Das Rheingold

SF Opera's Das Rheingold Cycle 1

_37A1480* Notes *
An exuberant orchestra and strong cast in Das Rheingold opened a revival of Francesca Zambello's Der Ring Des Nibelungen (Scene 4 pictured, photo by Cory Weaver) last night at San Francisco Opera.

It is a joy to hear Maestro Donald Runnicles conduct the orchestra, which sounded driven and robust. The brass, though not perfectly precise, sounded especially bright and effusive. The harpists and percussionists also did a very fine job.

The cast is solid. Since more than half the soloists are the same as in the premiere of this production (at least as a whole cycle) seven years ago, it is fascinating to compare the different singers. For me, the standouts are still tenor Štefan Margita as Loge and mezzo-soprano Ronnita Miller as Erda, both of whom had these roles in 2011. Margita’s voice is incisive without being the least bit harsh, he embodies his cunning role as demigod with a graceful ease. Miller is nothing less than a force of nature, the sumptuousness of her sound emerging from the floor of the stage as she rises from below for her entrance is very effective.

Also ably reprising their roles were the lovely Rheinmaidens Lauren McNeese (Wellgunde), Renee Tatum (Flosshilde), and Stacy Tappan (Woglinde). Their last scene with Margita is haunting and gave me chills.

As for those new to the cast, mezzo-soprano Jamie Barton is particularly promising, her Fricka is lush-voiced. I also look forward to hearing more of both bass-baritones Falk Struckmann (Alberich) and Greer Grimsley (Wotan). Struckmann has a richer tone than Grimsley, but there were heavily orchestrated moments in which I had difficulty hearing him. Grimsley is a secure presence and a good actor.

Zambello's production is wonderfully human, there's lot of great humorous moments, as when Loge tricks Alberich into becoming a toad in Scene 3 or the gods frolic in the beginning of Scene 2 and as they ascend Valhalla in Scene 4.

Revamped by S. Katy Tucker, the overwrought video projections are still the weakest link. It makes sense that visuals are needed between scenes, but it is gratuitous to add in effects that are perfectly handled by the music, as when Alberich curses the Ring. Also the descent into Nibelheim with scenes of moving through mountains paths and into caves looked especially awkward. Images of water, clouds, and fire looked best.

* Tattling *
I definitely annoyed myself the most during the performance and can hardly complain about anyone else, as I have a slight but lingering cough from asthma that's acting up because of a fire we had in our house a few weeks ago.

A woman had a seat in front of us in orchestra standing room, but she has a back condition at the moment and had to stand rather than sit. She was very apologetic when she explained her situation, saying she was the wife of "the main guy" in the opera. I wondered if she was Alberich or Wotan's wife, but it was very clear right away that it was the former.

Rheingold at the Bayreuther Festspiele

Rheingold-2013* Notes * 
The second cycle of Frank Castorf's Der Ring des Nibelungen at the Bayreuther Festspiele opened yesterday with Das Rheingold. The production is a hodgepodge of Americana that does not give the characters any place to go. The action takes place at a Texan motel and gas station, all carefully arranged on a turntable. An electronic billboard above shows both live video capture and prerecorded footage.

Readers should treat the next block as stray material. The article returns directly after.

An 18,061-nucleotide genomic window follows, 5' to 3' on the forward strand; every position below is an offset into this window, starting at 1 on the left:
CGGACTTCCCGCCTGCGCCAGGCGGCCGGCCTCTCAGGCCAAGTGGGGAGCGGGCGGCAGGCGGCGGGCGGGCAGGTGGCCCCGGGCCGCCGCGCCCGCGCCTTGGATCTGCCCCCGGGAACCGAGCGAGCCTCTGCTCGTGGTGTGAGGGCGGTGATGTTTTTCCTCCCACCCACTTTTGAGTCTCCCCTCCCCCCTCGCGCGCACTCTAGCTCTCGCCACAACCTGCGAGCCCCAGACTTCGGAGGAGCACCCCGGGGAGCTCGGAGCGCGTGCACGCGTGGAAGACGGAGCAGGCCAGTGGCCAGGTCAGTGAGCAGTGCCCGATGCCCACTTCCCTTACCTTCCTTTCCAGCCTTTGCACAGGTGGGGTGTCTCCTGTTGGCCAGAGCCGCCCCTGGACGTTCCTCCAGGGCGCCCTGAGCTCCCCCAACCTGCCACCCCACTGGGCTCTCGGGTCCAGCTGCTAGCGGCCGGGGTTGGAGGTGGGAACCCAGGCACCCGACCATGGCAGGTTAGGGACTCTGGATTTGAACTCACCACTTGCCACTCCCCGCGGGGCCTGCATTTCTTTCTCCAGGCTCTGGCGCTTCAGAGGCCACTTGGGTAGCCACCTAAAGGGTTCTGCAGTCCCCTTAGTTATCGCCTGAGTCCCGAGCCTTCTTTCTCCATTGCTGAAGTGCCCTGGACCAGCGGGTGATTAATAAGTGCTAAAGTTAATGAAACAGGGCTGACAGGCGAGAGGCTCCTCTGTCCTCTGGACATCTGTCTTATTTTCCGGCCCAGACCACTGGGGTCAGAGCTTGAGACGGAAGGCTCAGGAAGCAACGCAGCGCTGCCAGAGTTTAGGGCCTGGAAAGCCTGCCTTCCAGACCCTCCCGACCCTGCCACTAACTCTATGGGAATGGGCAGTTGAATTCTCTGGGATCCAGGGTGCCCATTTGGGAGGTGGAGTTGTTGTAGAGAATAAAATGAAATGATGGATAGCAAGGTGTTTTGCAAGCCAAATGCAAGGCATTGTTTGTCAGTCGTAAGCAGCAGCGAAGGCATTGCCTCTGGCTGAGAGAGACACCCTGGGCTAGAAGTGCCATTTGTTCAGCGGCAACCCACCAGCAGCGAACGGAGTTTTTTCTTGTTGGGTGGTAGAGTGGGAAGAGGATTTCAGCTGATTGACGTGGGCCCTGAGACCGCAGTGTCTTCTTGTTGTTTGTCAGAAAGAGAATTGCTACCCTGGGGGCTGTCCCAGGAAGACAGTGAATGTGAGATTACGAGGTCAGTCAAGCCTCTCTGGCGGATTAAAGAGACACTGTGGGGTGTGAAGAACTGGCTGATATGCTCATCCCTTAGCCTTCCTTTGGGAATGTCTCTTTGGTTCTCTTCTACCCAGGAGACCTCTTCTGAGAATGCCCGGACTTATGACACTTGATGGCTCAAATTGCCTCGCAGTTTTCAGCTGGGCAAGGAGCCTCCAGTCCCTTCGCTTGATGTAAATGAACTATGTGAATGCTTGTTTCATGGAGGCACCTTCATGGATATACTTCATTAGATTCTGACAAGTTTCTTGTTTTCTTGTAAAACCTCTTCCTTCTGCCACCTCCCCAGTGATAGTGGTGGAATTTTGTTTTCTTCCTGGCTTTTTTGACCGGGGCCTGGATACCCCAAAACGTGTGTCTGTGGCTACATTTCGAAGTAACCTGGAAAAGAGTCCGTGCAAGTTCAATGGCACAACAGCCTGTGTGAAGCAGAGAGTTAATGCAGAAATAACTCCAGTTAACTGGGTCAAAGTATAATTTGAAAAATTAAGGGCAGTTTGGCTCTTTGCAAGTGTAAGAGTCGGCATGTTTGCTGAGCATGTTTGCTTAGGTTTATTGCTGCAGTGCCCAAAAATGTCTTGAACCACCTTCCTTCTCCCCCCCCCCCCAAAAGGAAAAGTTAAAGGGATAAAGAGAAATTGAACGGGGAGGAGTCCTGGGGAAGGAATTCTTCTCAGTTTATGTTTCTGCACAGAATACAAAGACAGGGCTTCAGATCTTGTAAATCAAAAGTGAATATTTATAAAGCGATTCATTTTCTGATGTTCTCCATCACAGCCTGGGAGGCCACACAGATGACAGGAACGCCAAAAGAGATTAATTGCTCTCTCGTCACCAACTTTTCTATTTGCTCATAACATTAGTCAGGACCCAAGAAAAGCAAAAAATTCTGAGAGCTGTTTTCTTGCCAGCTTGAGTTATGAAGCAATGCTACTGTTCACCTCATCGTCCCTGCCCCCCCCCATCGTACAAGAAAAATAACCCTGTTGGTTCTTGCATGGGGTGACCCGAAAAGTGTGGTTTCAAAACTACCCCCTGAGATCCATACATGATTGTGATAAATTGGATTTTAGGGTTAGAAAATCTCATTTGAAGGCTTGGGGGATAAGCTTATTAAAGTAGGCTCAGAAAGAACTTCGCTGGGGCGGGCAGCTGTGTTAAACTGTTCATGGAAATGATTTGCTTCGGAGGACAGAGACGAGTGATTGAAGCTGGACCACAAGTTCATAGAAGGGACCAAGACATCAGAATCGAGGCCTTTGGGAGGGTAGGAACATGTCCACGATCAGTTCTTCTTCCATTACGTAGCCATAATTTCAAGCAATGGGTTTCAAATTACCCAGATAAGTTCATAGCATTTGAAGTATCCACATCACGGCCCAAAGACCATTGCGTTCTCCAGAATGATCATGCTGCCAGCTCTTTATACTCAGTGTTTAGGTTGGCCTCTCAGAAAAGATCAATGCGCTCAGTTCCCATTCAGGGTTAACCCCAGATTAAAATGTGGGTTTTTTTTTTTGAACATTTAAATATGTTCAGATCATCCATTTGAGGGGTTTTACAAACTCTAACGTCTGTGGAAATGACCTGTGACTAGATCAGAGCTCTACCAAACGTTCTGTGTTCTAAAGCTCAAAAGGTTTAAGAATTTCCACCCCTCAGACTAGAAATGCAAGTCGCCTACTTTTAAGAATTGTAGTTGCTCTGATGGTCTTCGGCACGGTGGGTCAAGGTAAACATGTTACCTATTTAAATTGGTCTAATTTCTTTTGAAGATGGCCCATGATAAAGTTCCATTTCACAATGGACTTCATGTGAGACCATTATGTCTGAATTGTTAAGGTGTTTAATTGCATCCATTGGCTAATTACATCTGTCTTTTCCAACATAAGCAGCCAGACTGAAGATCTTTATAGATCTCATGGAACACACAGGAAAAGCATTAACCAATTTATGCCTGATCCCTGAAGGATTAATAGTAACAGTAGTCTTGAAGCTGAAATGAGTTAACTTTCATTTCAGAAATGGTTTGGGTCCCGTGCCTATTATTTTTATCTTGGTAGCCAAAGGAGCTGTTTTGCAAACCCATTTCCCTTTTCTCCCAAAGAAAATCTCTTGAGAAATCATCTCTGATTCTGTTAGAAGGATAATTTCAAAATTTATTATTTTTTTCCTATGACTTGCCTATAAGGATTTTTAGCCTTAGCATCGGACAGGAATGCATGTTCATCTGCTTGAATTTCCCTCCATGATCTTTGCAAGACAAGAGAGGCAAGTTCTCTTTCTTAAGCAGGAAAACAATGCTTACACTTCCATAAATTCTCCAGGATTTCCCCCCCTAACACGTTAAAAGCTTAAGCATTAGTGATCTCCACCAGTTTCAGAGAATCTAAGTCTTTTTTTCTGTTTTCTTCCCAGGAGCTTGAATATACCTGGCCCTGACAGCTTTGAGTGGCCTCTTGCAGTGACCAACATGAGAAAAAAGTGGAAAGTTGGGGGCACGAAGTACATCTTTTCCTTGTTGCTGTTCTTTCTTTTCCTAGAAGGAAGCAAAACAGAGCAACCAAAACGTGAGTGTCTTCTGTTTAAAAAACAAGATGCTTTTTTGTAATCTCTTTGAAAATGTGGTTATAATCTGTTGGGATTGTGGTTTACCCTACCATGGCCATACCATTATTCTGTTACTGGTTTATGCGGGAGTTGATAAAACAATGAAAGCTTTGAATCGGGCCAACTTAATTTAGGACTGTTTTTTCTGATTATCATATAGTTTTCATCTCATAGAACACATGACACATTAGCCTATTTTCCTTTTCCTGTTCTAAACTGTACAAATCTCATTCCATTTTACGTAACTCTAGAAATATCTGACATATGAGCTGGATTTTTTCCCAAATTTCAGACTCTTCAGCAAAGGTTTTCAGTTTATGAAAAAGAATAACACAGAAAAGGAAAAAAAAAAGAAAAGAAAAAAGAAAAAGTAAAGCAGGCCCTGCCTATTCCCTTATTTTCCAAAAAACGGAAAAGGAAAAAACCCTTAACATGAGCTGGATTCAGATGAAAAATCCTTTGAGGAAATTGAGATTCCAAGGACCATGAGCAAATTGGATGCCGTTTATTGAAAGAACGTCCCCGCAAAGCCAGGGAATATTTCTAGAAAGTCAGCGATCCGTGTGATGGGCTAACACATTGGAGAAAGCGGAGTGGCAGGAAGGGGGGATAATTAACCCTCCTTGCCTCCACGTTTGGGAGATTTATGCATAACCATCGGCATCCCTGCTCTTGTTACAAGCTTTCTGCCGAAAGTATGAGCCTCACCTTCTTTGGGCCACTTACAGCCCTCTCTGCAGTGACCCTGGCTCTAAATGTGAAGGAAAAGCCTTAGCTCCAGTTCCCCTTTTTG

It was impressive how well-coordinated the performance is, but often the characters act in completely irrational ways that have nothing to do with the opera or even normal human behavior. For instance, Nibelheim is depicted as an Airstream that is dragged into the gas station by stagehands. At the top of Scene 3, Wotan and Loge have taken Alberich and Mime hostage, and tied them to posts. This is completely against the text, and makes the rest of the scene unnecessary. There are also no vocal Nibelungen, and thus part of the score is missing, as their cries and screams simply were absent.

Kirill Petrenko conducted the orchestra with a beautiful lightness. Maestro Petrenko perhaps does not instill the same sort of fear as Christian Thielemann does, and an obvious brass error was heard in Scene 4 before Fafner, Fasolt, and Freia enter. Nevertheless, the music sounded palpably fresh and dazzling. The orchestra only rarely overwhelmed the singers.

Singing is fine. The smaller roles are not terribly strong, Oleksandr Pushniak (Donner) was wheezy, while Lothar Odinius (Froh) and Burkhard Ulrich (Mime) were fairly nondescript. However, all three acted splendidly. Pushniak twirled his mustache in a charming way. Ulrich was endearing when he found that the Airstream was all his, and not only started maniacally polishing it, but cheerfully switched out the Confederate flag of the motel with a rainbow one. Mirella Hagen (Woglinde), Julia Rutigliano (Wellgunde), and Okka von der Damerau (Floßhilde) looked rather listless as the Rheintöchter but sounded pretty. The Riesen are cast distinctly, Sorin Coliban's Fafner is grumbly, while Günther Groissböck's Fasolt is almost sweet. Nadine Weissmann made for an ethereal Erda, her sound is delicate yet not too quiet. Elisabet Strid (Freia) had a much more muscular voice. Claudia Mahnke was a bit breathy as Fricka, but her voice is neither shrill nor strident.